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Coupled numerical-experimental protocol to characterize corneal tissue

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Session Details

Session Title: Presented Poster Session: Cornea I

Venue: Poster Village: Pod 3

First Author: : M.Ariza Gracia SWITZERLAND

Co Author(s): :    A. Ortilles Gonzalo   J. Cristobal   J. Rodriguez Matas   B. Calvo Calzada     

Abstract Details


Current techniques using a single set of experiments to characterize the properties of corneal tissue are said to be ill-posed. A numerical-experimental protocol to determine the material properties of the cornea using inflation (biaxial tension state) and indentation (bending like state of stress) tests is proposed. In this vein, a proper definition of the material provides better insight in the behavior of the tissue, allowing to develop more accurate in silico techniques to help in clinical assessment. To validate the methodology, results from the simulation of an astigmatic keratotomy (AK) performed using the identified material properties were compared with experiments.


ESKAS fellow, ISTB, University of Bern (Bern, Switzerland). AMB, Aragón Institute of Engineering Research, University of Zaragoza (Zaragoza, Spain). LaBS, Politecnico di Milano (Milano, Italy). Department of Animal Pathology, University of Zaragoza (Zaragoza, Spain). Department of Ophthalmology, ”Lozano Blesa” University Clinic Hospital of Zaragoza (Zaragoza, Spain).


An experimental protocol is developed using animal models (New Zealand white rabbits). Indentation (bending stress) and inflation (biaxial stress) experiments are performed in the laboratory. Apical displacement vs. pressure (inflation test), and force vs. displacement (indentation test) curves are recorded to obtain the mechanical response of the corneal tissue. The experiments are reproduced in silico, using two scenarios: average and patient-specific corneal geometry. By means of an optimization algorithm, the best material parameters matching the experimental curves are determined. The identified material properties are used to simulated an AK, and the predicted post-surgery optical corrections compared with the real surgery.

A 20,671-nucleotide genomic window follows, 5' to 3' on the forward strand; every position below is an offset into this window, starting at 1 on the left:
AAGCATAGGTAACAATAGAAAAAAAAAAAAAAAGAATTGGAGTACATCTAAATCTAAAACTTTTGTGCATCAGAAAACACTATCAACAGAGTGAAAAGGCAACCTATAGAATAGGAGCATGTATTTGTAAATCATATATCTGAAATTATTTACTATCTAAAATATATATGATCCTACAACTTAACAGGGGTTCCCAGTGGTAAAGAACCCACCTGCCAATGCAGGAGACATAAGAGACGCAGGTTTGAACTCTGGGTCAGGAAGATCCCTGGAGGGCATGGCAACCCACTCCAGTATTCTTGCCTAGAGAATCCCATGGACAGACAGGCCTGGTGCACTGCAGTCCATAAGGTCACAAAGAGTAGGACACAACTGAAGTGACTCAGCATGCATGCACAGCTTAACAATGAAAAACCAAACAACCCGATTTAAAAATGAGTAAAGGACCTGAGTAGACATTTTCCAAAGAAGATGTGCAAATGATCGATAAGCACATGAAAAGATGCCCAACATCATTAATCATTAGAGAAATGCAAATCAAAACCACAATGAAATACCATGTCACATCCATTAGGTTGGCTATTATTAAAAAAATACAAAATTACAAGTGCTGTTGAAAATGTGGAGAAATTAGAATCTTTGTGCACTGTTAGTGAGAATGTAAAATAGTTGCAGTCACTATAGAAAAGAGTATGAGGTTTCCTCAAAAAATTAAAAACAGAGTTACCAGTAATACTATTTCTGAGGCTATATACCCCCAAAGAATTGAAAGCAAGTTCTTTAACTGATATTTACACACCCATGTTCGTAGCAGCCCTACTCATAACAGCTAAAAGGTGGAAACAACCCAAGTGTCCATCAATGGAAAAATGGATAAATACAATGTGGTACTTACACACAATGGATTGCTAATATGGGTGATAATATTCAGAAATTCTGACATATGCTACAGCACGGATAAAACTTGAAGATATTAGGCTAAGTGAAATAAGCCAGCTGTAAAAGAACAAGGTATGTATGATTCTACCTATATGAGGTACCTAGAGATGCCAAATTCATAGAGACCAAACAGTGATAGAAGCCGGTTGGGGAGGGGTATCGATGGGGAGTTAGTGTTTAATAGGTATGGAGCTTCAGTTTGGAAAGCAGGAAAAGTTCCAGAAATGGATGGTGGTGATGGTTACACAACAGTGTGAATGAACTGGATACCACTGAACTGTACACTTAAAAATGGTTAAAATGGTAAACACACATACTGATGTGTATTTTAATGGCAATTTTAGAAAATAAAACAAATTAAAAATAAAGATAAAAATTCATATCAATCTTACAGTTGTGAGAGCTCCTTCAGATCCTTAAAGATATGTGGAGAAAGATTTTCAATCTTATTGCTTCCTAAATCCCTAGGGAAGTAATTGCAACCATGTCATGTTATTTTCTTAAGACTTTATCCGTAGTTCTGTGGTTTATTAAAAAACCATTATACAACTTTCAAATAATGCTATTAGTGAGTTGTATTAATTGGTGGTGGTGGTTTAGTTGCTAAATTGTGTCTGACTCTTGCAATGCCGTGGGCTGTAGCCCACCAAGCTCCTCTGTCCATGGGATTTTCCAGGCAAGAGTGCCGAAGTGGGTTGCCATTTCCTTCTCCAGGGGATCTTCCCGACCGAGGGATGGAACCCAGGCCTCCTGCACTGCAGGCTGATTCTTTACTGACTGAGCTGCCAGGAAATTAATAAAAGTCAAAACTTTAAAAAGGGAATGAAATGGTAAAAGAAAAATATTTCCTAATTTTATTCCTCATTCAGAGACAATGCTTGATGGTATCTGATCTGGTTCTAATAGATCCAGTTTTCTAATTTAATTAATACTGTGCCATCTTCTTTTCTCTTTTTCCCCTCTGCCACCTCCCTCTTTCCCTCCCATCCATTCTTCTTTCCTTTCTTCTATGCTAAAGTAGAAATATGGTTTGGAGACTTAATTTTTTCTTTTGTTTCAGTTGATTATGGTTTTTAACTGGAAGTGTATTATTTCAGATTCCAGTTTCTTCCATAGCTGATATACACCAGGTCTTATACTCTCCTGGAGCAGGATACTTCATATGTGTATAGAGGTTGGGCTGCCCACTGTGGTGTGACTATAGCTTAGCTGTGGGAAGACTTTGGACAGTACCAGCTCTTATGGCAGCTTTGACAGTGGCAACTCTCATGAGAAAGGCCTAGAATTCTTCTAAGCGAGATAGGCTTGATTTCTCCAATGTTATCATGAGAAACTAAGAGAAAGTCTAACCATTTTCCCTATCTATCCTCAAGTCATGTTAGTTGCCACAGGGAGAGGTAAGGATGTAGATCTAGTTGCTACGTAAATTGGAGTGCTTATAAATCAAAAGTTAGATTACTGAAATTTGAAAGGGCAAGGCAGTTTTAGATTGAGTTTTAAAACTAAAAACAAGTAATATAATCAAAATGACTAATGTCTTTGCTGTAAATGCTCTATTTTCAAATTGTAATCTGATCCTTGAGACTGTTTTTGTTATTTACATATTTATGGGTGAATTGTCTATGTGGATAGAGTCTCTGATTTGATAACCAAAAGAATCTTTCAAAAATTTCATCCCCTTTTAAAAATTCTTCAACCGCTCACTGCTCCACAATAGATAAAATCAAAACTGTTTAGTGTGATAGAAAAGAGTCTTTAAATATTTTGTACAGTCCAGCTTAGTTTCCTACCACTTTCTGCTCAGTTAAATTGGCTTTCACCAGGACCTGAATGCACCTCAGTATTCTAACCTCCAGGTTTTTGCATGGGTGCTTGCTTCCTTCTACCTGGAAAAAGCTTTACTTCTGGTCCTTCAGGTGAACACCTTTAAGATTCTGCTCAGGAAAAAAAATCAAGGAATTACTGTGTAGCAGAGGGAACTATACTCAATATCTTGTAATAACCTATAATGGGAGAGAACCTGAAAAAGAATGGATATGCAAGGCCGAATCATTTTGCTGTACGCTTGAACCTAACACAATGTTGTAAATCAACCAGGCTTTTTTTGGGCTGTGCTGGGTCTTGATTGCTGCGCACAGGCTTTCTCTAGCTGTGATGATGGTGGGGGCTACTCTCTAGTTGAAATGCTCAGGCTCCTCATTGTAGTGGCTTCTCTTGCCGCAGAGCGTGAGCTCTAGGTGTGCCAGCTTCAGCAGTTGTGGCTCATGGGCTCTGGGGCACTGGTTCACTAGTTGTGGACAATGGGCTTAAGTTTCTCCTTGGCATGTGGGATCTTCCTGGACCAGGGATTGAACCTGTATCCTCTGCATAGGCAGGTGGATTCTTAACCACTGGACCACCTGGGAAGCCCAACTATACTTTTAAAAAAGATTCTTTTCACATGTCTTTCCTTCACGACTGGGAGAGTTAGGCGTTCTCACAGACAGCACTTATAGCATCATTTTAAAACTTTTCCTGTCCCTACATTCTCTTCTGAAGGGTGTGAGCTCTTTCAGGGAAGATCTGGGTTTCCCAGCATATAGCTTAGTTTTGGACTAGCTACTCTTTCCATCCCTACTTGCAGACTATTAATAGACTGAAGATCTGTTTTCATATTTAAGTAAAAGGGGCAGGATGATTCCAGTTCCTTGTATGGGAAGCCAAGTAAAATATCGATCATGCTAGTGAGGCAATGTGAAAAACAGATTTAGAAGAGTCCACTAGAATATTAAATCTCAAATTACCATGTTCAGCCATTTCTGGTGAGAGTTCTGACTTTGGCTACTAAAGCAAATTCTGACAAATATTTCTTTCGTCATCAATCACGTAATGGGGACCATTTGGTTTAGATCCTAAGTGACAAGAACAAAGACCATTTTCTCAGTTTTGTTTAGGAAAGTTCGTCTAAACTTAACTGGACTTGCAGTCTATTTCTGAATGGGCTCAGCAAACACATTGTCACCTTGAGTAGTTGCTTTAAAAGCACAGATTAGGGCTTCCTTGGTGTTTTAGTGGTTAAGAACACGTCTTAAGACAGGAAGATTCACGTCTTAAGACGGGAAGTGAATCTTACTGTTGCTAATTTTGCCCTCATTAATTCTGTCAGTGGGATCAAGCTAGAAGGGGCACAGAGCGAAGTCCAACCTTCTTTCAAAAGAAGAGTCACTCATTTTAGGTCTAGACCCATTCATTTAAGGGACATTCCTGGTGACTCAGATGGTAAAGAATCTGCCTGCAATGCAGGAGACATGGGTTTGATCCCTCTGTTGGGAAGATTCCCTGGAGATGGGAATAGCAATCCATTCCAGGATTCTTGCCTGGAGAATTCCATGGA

The average corneal thickness was 380 microns and the intraocular pressure 14 mmHg. The average radii of curvature were 7.114 mm and 7.038 mm in superior-inferior and nasal-temporal direction, respectively. The sensitivity of the inflation experiments to the material parameters was much higher than the sensitivity of the indentation results, mainly due to the dominance of the corneal thickness on bending. Results from the simulation of an AK surgery using the optimal set of material parameters and patient-specific geometry gave an error of less than 0.4 diopters in cylinder, and 0.1 diopters in sphere with respect to the actual surgery.


The combined numerical-experimental protocol is able to determine the material properties of the cornea successfully. The optimal set of material parameters allowed reproducing the AK surgery in good agreement with the experiments. The patient-specific geometry is of great importance in terms of optical validation. The main drawback of the methodology is the need of ex vivo inflation tests. Hence, to extend it to humans is essential to build a reliable ex vivo inflation database that can be combined with contact or non-contact tonometry tests, so as to determine the corneal tissue behavior.

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